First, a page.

President Trump and fellow Republicans in the Senate faced objections Saturday from within the GOP courtesy of some governors against racing to fill the late Justice Ruth Bader Ginsburg’s vacancy on the Supreme Court.
Massachusetts Gov. Charlie Baker echoed Vermont Gov. Phil Scott by asking fellow Republicans to wait until the presidential race is resolved before considering Ms. Ginsburg’s replacement.
“The passing of Justice Ginsburg is not only a loss for the court but for the entire nation, and I urge President Trump and the U.S. Senate to allow the American people to cast their ballots for President before a new justice is nominated or confirmed,” Mr. Baker said in a statement. “The Supreme Court is too important to rush and must be removed from partisan political infighting.”
Mr. Scott argued similarly the night before, saying lawmakers must “follow precedent, as well as her dying wishes, and delay the appointment process until after Inauguration Day” in January.
Ms. Ginsburg died Friday at the age of 87, creating a vacancy on the Supreme Court which President Trump said he will seek to fill “without delay” with possibly only months remaining in office.
“My most fervent wish is that I will not be replaced until a new president is installed,” Ginsburg told her granddaughter days before her death, a close friend of the jurist reported Friday.
Senate Majority Leader Mitch McConnell, Kentucky Republican, said lawmakers will hold a vote to confirm whomever Mr. Trump names to replace Ms. Ginsburg despite his presidency maybe ending soon.
In 2016, Mr. McConnell notably blocked the Senate from considering a Supreme Court nominee put forth by then-President Barack Obama, a Democrat, because his presidency was ending 11 months later.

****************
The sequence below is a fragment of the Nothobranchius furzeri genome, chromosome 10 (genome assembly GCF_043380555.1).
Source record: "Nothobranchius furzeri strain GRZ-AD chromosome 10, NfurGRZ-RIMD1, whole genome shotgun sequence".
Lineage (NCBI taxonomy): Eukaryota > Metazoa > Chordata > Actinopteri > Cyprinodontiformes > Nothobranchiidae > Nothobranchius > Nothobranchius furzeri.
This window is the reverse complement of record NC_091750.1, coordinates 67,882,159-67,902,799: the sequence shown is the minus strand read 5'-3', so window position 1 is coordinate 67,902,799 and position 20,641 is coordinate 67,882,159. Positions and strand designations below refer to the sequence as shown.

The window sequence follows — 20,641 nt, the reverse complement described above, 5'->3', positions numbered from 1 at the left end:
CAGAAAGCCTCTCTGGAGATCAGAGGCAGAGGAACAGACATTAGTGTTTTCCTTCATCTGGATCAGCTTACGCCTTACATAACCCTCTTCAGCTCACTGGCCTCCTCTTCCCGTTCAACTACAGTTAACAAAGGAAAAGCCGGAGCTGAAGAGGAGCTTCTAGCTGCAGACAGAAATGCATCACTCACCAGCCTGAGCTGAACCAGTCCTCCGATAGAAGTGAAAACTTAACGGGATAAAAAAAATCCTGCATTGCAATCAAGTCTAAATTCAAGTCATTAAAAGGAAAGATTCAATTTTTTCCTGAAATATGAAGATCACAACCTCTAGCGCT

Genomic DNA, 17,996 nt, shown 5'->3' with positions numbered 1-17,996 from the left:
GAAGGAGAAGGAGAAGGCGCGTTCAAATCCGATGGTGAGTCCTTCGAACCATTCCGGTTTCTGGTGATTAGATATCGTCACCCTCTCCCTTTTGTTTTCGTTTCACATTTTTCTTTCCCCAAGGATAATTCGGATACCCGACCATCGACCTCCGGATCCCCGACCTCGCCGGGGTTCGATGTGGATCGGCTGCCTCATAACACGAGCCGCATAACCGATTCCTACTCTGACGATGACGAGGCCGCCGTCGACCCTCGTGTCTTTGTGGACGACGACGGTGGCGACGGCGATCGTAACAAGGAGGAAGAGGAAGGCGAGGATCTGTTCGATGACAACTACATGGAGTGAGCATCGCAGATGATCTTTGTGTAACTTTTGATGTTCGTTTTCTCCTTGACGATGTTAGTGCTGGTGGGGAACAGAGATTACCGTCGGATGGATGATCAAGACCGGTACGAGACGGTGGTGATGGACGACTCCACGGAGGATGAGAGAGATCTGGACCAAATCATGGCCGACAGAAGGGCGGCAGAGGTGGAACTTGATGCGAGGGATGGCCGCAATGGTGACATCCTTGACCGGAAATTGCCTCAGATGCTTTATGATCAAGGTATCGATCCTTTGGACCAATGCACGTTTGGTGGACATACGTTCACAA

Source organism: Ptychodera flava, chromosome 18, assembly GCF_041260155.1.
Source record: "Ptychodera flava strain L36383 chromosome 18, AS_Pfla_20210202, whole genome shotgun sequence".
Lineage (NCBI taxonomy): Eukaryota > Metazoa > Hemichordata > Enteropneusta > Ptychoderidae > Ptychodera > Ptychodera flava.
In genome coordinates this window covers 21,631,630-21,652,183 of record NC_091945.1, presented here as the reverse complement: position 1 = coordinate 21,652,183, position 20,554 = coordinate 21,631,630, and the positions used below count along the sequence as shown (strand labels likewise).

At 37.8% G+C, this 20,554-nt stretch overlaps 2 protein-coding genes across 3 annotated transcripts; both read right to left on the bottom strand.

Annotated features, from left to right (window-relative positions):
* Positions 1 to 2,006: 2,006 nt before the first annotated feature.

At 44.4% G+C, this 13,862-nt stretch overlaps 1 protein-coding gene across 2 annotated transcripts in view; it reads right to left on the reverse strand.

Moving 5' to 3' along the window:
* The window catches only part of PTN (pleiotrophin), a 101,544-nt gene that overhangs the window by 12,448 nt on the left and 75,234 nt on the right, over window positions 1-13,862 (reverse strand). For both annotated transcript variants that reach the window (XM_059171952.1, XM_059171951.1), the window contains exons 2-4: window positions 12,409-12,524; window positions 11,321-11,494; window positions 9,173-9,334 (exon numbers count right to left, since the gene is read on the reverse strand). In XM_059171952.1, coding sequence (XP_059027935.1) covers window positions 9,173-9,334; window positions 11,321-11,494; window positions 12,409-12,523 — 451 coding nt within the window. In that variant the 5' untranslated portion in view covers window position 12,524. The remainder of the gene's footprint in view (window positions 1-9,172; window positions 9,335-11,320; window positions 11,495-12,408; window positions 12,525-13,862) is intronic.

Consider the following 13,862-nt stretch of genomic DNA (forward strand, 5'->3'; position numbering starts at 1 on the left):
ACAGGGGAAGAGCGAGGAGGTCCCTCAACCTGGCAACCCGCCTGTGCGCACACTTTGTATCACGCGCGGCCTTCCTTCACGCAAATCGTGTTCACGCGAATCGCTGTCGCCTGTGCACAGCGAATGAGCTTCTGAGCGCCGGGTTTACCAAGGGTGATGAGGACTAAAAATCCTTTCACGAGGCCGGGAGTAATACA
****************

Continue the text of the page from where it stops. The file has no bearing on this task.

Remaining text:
Ms. Ginsburg, an appointee of former President Bill Clinton, a Democrat, died 46 days before Election Day when voters decide whether or not to give Mr. Trump a second term in the White House.
Democratic presidential nominee Joseph R. Biden, Mr. Obama’s former vice president, is running against Mr. Trump and would take office in January if he defeats Mr. Trump in the election.
Several top Republicans quickly said they support Mr. Trump moving swiftly to replace Ms. Ginsburg, including Senate Judiciary Committee Chairman Lindsey Graham of South Carolina, among others.
As of Saturday afternoon, Sen. Susan Collins of Maine seemed to be the sole Republican on her side of Capitol Hill so far to suggest putting the process on hold under the White House race ends.
“In fairness to the American people, who will either be re-electing the president or selecting a new one, the decision on a lifetime appointment to the Supreme Court should be made by the president who is elected on November 3rd,” Ms. Collins said in a statement.
Mr. Baker and Mr. Scott previously made headlines together last year when they similarly broke ranks with Republicans to support the impeachment inquiry of Mr. Trump taking place at the time.